The effect of neonicotinoid pesticides on non-target organisms

Basley, Kate (2019) The effect of neonicotinoid pesticides on non-target organisms. Doctoral thesis (PhD), University of Sussex.

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There is widespread concern over the use of neonicotinoid pesticides in agro-ecosystems, and their effects on the wider environment. This is due in part to their high solubility in water which can lead to widespread contamination of non-target areas including standing surface water, soil, and non-target vegetation. The contribution of neonicotinoid exposure to the ongoing wild pollinator population declines has been the focus of considerable in-depth recent research, focused on the impacts on honeybees, bumblebees, and more recently on solitary bees. However, relatively little research has examined the impacts of exposure on other beneficial non-target organisms. This thesis investigates the impact of field-relevant concentrations of two neonicotinoids: thiamethoxam and clothianidin, on a range of non-model organisms. Model systems were developed for laboratory based experiments on three species: the hoverfly Eristalis tenax; the butterfly Polyommatus icarus; and the earth worm Lumbricus terrestris. A further semi-field experiment investigated the colonisation of contaminated microcosms by aquatic invertebrates. An additional review and analysis of UK time series data tested the relationship between agricultural change (including neonicotinoid usage) and changes in multi-species farmland bird populations.

Principally, the results corroborate previous research on non-target organisms and neonicotinoid exposure, showing a negative effect on mortality, food consumption and growth across a range of organisms. Clothianidin decreased the survival of Lumbricus terrestris, exposed via treated soil. Field-realistic exposure also had a significant but temporary effect on food consumption. Sublethal – and sometimes lethal – impacts of clothianidin were also found on the larvae of Polyommatus icarus. Both clothianidin and thiamethoxam showed significant negative effects on Diptera and Ostracoda, with clear differences between the effects of the two chemicals. In contrast, the larval stage of the hoverfly Eristalis tenax was unaffected by field realistic doses of thiamethoxam, with no observed effects on survival or development, nor showed any latent effects on adult activity budgets resulting from exposure to lower concentrations. The re-analysis of the relationship between agricultural change and bird population changes confirmed that evolving agricultural practices continue to affect farmland birds; a moderately significant negative relationship was found between bird population change and neonicotinoid exposure risk.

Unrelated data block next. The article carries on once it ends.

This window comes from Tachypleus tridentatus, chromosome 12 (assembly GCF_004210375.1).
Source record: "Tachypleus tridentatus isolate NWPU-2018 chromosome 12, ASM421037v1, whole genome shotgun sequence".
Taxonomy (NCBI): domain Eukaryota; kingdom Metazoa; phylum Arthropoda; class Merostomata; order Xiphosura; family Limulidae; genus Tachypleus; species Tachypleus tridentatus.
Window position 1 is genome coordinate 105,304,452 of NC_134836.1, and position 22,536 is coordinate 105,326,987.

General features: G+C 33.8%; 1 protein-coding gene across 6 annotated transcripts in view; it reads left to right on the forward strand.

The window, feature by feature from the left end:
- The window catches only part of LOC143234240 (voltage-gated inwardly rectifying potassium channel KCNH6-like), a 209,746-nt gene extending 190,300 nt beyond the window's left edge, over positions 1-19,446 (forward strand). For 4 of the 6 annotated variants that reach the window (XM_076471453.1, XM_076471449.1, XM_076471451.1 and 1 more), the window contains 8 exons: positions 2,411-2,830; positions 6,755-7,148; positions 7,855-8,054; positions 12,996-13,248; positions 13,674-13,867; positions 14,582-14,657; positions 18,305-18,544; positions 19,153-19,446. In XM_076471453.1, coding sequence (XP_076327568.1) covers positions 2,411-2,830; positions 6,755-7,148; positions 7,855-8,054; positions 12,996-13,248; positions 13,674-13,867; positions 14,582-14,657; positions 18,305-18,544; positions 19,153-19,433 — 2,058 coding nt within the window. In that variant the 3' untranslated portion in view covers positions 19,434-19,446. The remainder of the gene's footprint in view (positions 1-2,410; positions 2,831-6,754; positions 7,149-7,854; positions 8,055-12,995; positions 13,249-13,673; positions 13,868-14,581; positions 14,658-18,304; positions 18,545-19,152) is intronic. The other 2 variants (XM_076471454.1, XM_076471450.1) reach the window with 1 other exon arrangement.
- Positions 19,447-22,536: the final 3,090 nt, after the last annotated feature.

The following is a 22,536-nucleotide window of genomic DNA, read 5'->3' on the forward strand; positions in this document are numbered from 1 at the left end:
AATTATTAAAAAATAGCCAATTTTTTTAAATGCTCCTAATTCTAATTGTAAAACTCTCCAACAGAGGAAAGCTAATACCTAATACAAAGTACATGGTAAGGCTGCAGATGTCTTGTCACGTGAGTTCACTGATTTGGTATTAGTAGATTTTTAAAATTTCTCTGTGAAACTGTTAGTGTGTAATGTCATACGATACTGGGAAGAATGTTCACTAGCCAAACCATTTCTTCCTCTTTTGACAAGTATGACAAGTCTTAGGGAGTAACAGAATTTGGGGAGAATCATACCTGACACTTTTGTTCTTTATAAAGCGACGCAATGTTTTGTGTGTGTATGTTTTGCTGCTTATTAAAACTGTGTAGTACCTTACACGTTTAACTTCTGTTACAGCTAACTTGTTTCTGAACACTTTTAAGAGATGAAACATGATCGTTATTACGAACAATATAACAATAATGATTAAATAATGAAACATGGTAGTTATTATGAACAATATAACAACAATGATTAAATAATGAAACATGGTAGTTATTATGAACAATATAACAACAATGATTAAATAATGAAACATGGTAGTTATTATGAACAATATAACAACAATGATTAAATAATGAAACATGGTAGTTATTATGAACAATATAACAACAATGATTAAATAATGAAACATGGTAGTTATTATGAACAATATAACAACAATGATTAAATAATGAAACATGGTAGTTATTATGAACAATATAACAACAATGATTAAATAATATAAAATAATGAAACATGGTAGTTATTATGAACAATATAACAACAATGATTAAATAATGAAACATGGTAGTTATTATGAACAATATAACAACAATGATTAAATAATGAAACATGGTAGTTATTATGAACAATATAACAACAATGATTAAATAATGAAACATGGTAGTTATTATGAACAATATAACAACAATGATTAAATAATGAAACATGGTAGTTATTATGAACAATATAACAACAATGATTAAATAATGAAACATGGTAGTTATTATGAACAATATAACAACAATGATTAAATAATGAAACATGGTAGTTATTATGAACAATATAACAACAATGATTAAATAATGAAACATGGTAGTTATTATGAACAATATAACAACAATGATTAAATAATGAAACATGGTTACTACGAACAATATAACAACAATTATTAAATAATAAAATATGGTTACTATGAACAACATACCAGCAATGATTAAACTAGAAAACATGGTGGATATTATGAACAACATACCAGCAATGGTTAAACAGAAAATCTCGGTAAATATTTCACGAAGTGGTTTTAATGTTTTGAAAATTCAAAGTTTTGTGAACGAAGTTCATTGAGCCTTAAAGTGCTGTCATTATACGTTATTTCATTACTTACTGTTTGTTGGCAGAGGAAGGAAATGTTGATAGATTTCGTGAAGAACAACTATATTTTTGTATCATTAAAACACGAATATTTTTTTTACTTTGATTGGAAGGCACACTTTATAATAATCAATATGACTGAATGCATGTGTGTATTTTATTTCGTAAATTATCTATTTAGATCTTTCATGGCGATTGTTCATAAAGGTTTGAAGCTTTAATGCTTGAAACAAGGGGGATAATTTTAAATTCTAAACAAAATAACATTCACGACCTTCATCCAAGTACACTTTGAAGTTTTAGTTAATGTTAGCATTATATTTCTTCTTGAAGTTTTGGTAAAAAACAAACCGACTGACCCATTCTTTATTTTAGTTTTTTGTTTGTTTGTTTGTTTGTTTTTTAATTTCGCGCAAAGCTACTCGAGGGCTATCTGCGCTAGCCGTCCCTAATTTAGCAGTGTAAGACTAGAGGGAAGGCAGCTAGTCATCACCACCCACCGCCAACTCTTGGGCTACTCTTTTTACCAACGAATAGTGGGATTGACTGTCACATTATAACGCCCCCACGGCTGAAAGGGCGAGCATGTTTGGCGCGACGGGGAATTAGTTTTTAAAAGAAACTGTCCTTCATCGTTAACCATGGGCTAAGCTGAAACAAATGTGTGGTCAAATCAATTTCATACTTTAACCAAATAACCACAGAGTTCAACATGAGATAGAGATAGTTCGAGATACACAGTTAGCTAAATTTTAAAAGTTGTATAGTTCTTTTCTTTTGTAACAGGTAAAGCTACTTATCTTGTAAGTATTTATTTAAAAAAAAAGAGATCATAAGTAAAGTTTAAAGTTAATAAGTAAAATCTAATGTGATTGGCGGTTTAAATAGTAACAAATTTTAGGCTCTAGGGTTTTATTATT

This thesis shows that neonicotinoids have a range of varying and unpredictable negative impacts on diverse invertebrate taxa; and demonstrates that it is possible to develop new model systems to test the effects of pesticides on often-overlooked taxa.

Item Type: Thesis (Doctoral)
Schools and Departments: School of Life Sciences > Evolution, Behaviour and Environment
Subjects: S Agriculture > SB Plant culture > SB601 Pests and diseases > SB950 Pest control and treatment of diseases. Plant protection > SB951 Pesticides > SB952.A-Z Individual pesticides, A-Z > SB952.N54 Nicotinoids. Including neonicotinoids
Depositing User: Library Cataloguing
Date Deposited: 03 Apr 2019 13:23
Last Modified: 03 Apr 2019 13:23

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